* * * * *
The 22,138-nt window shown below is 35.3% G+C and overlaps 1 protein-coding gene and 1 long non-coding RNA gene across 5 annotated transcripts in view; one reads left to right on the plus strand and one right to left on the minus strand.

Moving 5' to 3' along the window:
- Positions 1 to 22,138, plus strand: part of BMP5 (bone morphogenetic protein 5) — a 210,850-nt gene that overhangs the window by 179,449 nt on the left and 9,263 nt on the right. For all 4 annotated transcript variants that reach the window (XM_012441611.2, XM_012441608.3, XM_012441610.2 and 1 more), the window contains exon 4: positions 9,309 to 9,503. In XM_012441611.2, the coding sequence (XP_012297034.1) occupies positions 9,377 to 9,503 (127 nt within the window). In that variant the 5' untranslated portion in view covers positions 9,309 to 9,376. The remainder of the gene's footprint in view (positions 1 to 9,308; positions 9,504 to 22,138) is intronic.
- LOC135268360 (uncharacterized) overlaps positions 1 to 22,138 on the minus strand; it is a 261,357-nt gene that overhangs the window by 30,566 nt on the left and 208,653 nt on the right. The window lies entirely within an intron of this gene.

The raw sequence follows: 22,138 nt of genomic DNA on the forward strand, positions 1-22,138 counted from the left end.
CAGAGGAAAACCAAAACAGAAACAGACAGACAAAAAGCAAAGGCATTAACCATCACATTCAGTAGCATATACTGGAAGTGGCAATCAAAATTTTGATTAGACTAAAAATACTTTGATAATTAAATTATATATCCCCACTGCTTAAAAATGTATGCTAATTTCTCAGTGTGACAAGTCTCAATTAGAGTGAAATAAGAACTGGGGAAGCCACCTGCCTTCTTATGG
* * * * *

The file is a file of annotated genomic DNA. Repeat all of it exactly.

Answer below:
The 22,138-nt window shown below is 35.3% G+C and overlaps 1 protein-coding gene and 1 long non-coding RNA gene across 5 annotated transcripts in view; one reads left to right on the plus strand and one right to left on the minus strand.

Moving 5' to 3' along the window:
- Positions 1 to 22,138, plus strand: part of BMP5 (bone morphogenetic protein 5) — a 210,850-nt gene that overhangs the window by 179,449 nt on the left and 9,263 nt on the right. For all 4 annotated transcript variants that reach the window (XM_012441611.2, XM_012441608.3, XM_012441610.2 and 1 more), the window contains exon 4: positions 9,309 to 9,503. In XM_012441611.2, the coding sequence (XP_012297034.1) occupies positions 9,377 to 9,503 (127 nt within the window). In that variant the 5' untranslated portion in view covers positions 9,309 to 9,376. The remainder of the gene's footprint in view (positions 1 to 9,308; positions 9,504 to 22,138) is intronic.
- LOC135268360 (uncharacterized) overlaps positions 1 to 22,138 on the minus strand; it is a 261,357-nt gene that overhangs the window by 30,566 nt on the left and 208,653 nt on the right. The window lies entirely within an intron of this gene.

The raw sequence follows: 22,138 nt of genomic DNA on the forward strand, positions 1-22,138 counted from the left end.
CAGAGGAAAACCAAAACAGAAACAGACAGACAAAAAGCAAAGGCATTAACCATCACATTCAGTAGCATATACTGGAAGTGGCAATCAAAATTTTGATTAGACTAAAAATACTTTGATAATTAAATTATATATCCCCACTGCTTAAAAATGTATGCTAATTTCTCAGTGTGACAAGTCTCAATTAGAGTGAAATAAGAACTGGGGAAGCCACCTGCCTTCTTATGG